Following the successful 2015 excavation on top of the Castle mound the project applied for and received a Heritage Lottery Fund grant to excavate again in September 2016. This enabled us to put in two 4x5m trenches that extended the 2015 trench to explore the layout of the buried castle wall we uncovered in 2015. The trenches were large because we knew from last year there is a considerable depth of overburden covering the remains of the castle and their size meant that we could ‘step’ the sides to reduce the risk of collapse.
After removal of the turf and a 20cm layer of topsoil we were faced with demolition material of sandy soil with mixed stone and boulders much like last year. We removed this material to a depth of nearly 1.5m; this limit again determined by safety considerations, but still did not reach a floor level. The bottom of the trench was probed with rods and resistance (a possible surface) was detected about 1.5 deeper than the bottom of the trench. This means that if there is a mediaeval floor at this point it is at least 3m below the current ground surface.
The excavation revealed two substantial walls of similar construction to last year and although somewhat damaged in places they were overall in very good condition. The walls were running parallel to each other, are 2.4m wide and approximately 8m apart, and at right angles to the wall exposed in 2015 which suggests this part of the castle was a square or possibly rectangular structure. This was unexpected because the published information suggests that Oswestry castle was a ‘shell’ Keep, a different type of structure altogether. Also it is likely we are excavating a basement in the interior of the structure which would explain why it is so deep.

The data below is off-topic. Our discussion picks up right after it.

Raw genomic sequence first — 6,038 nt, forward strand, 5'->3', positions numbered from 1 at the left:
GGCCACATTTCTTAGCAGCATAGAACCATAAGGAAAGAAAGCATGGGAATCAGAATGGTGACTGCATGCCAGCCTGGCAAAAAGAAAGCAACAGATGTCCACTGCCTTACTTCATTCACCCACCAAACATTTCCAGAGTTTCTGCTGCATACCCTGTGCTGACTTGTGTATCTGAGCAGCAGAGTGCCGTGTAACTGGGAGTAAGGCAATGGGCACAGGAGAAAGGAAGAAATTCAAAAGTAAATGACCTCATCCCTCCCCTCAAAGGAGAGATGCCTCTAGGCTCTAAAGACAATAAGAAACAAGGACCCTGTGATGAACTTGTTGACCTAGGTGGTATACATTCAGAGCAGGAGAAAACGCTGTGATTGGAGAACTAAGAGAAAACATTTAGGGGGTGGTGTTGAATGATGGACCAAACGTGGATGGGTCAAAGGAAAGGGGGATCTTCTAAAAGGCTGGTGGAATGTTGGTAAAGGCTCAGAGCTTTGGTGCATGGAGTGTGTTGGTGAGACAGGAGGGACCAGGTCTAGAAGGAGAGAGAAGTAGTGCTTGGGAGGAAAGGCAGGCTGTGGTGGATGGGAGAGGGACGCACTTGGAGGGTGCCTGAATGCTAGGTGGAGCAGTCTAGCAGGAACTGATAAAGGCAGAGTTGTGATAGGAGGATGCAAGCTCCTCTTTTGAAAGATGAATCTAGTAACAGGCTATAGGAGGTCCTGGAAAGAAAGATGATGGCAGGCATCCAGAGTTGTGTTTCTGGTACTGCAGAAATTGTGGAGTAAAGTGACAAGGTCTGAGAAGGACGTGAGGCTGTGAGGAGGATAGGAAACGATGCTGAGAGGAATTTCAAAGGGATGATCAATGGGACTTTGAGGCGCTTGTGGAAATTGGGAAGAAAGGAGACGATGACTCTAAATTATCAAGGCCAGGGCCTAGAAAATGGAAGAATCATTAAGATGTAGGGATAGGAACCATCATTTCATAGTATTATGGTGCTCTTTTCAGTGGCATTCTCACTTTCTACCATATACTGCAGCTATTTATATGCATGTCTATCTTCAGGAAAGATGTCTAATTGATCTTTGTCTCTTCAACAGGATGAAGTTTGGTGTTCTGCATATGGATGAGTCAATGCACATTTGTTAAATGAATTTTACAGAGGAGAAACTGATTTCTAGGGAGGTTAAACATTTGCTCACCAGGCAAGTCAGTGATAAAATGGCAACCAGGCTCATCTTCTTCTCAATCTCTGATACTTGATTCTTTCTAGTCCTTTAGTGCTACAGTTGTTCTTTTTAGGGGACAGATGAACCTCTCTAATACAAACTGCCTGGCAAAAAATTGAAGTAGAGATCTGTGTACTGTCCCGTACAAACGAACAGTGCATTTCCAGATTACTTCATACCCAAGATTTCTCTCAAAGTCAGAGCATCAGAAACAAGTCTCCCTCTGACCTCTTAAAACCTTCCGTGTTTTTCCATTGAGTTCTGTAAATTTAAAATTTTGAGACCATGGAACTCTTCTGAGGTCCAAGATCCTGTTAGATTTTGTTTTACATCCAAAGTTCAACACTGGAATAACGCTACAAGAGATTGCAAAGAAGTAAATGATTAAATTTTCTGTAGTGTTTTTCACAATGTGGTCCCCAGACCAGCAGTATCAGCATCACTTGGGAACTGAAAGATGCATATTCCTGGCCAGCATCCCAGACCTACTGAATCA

The right hand trench (T4, the nearest one in the above photograph) exposed the outer part of the Eastern wall and we were able to excavate this to a depth of 1m. We could not excavate further because this was at the very edge of the trench, but we discovered large well shaped sandstone blocks forming the outer dressed surface of the wall set at an angle of 60 degrees to the vertical. This finding strongly suggests that the structure stood on a substantial splayed base. Because of these findings we are drawn to the conclusion that the parts of the structure we have exposed this year and last year represent a Norman keep or Donjon of probable 12th Century date set on an impressive splayed base.
This was an exciting and unexpected finding that is of significant National importance. This has changed the direction of the research project and provides a rare and important opportunity for further excavations to discover the Keep’s plan and structure more fully. With this is mind we are applying to the Heritage Lottery Fund for a further grant to allow us to excavate on the site for another two years.
The full Precis can be read here